The woman from the ward called the surgeon’s office and told them of Tinkham’s condition. Tinkham said, “The surgery was scheduled [immediately], and I was able to get in to have the brain surgery. So even that alone was a miracle.” 

This chance meeting changed Tinkham’s life forever, she said. “When we are at the point when there is nothing we can do, that is when we can stand back, and we can feel God’s hand in our lives.” 

When we are at the point when there is nothing we can do, that is when we can stand back, and we can feel God’s hand in our lives.
Jennifer Tinkham

After reaching the point where she had done all she could do, Tinkham said God stepped in and took care of the rest. “I had no doubt in my mind that that was a miracle. God had answered all of my prayers by sending this angel into my life.” 

The healing process post-surgery was slow and difficult, but Tinkham said she felt as though she had been given a second chance. Even in her darkest moments, Tinkham testified God never left her side. 

Growing up in Laie, Tinkham eventually attended BYU–Hawaii, where she studied political science and Japanese. She went on to work in the U.S. Senate for the Secretary of the Senate, the Hawaii Attorney General’s Office, the Hawaii State Supreme Court, and the Hawaii State House of Representatives all as an undergraduate. 

She served in the Japan Nagoya Mission for the Church. 

Upon her return, she attended the J. Reuben Clark Law School in Provo, Utah, where she studied international law and alternative dispute resolutions. 

While attending law school, Tinkham was editor-in-chief of BYU’s International Law and Management Review Journal. She then went on to complete a master’s of Public Administration from the Marriott School of Management.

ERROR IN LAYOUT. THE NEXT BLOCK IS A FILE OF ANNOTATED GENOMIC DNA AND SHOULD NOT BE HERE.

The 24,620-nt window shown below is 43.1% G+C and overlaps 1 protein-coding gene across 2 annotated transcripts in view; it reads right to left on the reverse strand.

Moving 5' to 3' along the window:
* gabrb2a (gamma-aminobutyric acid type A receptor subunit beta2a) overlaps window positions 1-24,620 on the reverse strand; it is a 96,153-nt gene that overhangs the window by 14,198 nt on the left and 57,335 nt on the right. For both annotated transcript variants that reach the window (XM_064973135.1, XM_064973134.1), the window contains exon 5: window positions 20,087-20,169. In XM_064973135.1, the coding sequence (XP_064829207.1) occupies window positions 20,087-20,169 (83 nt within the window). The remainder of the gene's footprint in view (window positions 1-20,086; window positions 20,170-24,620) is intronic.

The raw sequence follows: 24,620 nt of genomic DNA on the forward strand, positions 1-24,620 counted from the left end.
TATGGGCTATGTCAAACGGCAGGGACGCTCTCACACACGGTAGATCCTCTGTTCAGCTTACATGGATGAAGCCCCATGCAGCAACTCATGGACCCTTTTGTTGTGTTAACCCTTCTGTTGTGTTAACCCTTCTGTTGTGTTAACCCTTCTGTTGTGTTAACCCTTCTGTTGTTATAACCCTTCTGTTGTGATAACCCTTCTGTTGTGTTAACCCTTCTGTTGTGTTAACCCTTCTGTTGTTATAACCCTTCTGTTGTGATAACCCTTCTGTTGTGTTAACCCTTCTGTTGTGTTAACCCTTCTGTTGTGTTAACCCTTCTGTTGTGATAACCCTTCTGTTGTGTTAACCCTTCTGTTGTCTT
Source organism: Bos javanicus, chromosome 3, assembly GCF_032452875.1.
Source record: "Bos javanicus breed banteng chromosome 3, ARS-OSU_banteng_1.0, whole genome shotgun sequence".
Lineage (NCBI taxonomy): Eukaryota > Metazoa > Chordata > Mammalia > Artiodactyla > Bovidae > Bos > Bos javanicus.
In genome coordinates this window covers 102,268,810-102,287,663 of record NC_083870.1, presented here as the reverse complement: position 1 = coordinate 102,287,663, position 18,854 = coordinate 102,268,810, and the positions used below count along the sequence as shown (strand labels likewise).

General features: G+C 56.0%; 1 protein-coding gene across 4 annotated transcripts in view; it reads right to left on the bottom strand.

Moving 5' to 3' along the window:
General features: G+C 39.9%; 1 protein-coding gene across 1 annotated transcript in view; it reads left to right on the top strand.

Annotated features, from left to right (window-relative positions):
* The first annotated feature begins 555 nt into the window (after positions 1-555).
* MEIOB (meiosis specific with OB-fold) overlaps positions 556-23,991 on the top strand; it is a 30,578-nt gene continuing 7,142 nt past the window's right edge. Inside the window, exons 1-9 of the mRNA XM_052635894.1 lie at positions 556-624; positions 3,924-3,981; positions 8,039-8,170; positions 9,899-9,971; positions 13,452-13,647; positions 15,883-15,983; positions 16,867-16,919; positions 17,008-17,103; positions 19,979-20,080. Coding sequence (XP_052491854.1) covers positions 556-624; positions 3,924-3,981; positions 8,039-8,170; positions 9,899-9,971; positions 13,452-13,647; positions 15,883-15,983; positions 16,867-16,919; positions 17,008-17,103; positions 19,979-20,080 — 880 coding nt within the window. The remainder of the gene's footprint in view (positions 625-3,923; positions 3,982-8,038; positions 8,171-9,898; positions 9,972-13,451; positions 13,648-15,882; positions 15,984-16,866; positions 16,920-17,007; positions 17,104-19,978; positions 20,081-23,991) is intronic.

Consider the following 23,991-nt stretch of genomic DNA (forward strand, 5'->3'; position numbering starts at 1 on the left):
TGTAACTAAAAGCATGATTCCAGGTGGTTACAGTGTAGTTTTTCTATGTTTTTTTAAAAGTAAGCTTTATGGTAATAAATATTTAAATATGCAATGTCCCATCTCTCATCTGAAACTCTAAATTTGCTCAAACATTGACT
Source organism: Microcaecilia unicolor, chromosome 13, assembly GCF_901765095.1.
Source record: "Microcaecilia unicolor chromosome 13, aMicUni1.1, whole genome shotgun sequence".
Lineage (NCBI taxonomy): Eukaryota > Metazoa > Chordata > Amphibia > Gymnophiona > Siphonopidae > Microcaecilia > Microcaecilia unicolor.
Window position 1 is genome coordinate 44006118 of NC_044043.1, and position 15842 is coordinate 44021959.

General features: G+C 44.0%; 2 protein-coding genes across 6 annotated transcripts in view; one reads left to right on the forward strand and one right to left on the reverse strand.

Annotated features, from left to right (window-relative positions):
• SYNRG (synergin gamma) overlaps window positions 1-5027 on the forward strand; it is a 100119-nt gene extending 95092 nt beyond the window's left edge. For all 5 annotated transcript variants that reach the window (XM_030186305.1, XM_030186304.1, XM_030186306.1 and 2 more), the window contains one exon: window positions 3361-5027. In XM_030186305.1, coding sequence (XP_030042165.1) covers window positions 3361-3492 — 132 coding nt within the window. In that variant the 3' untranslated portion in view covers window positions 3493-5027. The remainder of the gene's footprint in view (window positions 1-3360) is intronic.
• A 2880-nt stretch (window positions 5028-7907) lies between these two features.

In addition to being a licensed attorney, Tinkham is also a certified court mediator, divorce mediator, and arbitrator. Tinkham is now the Legal Studies program director at BYU–Hawaii and is a Legal Studies professor. She is also serving as the Prelaw Society faculty advisor. 

Tinkham’s husband, Nick Tinkham, said he is grateful for his wife and her “tenacious love for the Lord, our family, and the community.” He said, “Whether spending time with our children, lending a hand to her parents ... or teaching BYUH students, she gives her whole heart and soul, and we know she loves us.” 

As a professor, Tinkham’s love and desire for her students to succeed is something she says is a gift from God. “If I could tell my students anything, it would be to believe God.” 

Tinkham said she wants her students to know they are not alone. She said she felt alone as she was going through her trials with hemifacial spasm. “Little did I know that somebody just down the street from me would have the exact same condition.” 

She said to think of trials as opportunities instead of obstacles. “They are blessings because they refine us so that we can be better able to do what God needs us to do ... I always tell students we are going to start together, and we are going to finish together stronger and better.” 

Terrence Dela Peña, a senior majoring in political science from the Philippines, works closely with Tinkham as both her student and her teaching assistant. He said it has been a privilege to work with Tinkham. “Her bright personality radiates wherever she goes. Her willingness to help students succeed goes beyond the classroom.” 

Dela Peña said Tinkham made him and other students feel welcomed as a member of the BYUH ohana. “She inspires me to dream big, believe in myself, and work hard to achieve my goals. Professor [Tinkham] is a true disciple of Jesus Christ, and I am eternally grateful for her example.”